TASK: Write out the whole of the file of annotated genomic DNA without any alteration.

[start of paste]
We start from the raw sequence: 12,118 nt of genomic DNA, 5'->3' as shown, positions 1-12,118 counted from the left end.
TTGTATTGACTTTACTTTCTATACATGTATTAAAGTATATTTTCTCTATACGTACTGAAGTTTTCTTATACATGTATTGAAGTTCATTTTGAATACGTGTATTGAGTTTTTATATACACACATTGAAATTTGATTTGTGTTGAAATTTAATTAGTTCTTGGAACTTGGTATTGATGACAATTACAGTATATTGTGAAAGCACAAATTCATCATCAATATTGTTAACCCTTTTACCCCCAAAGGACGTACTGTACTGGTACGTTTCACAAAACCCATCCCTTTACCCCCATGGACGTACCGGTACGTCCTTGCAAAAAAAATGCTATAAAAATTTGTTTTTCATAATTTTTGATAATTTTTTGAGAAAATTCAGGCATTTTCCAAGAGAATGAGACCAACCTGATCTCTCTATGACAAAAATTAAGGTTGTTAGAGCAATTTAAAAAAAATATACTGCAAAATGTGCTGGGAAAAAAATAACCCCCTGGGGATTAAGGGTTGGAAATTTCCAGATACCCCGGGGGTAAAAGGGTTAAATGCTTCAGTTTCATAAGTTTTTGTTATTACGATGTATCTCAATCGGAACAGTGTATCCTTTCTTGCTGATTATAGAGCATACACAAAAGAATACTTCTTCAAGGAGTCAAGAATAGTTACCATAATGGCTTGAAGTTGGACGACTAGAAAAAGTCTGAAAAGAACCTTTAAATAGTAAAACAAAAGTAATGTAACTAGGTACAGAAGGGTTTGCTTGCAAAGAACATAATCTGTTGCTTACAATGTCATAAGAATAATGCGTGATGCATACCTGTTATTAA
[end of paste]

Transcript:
We start from the raw sequence: 12,118 nt of genomic DNA, 5'->3' as shown, positions 1-12,118 counted from the left end.
TTGTATTGACTTTACTTTCTATACATGTATTAAAGTATATTTTCTCTATACGTACTGAAGTTTTCTTATACATGTATTGAAGTTCATTTTGAATACGTGTATTGAGTTTTTATATACACACATTGAAATTTGATTTGTGTTGAAATTTAATTAGTTCTTGGAACTTGGTATTGATGACAATTACAGTATATTGTGAAAGCACAAATTCATCATCAATATTGTTAACCCTTTTACCCCCAAAGGACGTACTGTACTGGTACGTTTCACAAAACCCATCCCTTTACCCCCATGGACGTACCGGTACGTCCTTGCAAAAAAAATGCTATAAAAATTTGTTTTTCATAATTTTTGATAATTTTTTGAGAAAATTCAGGCATTTTCCAAGAGAATGAGACCAACCTGATCTCTCTATGACAAAAATTAAGGTTGTTAGAGCAATTTAAAAAAAATATACTGCAAAATGTGCTGGGAAAAAAATAACCCCCTGGGGATTAAGGGTTGGAAATTTCCAGATACCCCGGGGGTAAAAGGGTTAAATGCTTCAGTTTCATAAGTTTTTGTTATTACGATGTATCTCAATCGGAACAGTGTATCCTTTCTTGCTGATTATAGAGCATACACAAAAGAATACTTCTTCAAGGAGTCAAGAATAGTTACCATAATGGCTTGAAGTTGGACGACTAGAAAAAGTCTGAAAAGAACCTTTAAATAGTAAAACAAAAGTAATGTAACTAGGTACAGAAGGGTTTGCTTGCAAAGAACATAATCTGTTGCTTACAATGTCATAAGAATAATGCGTGATGCATACCTGTTATTAA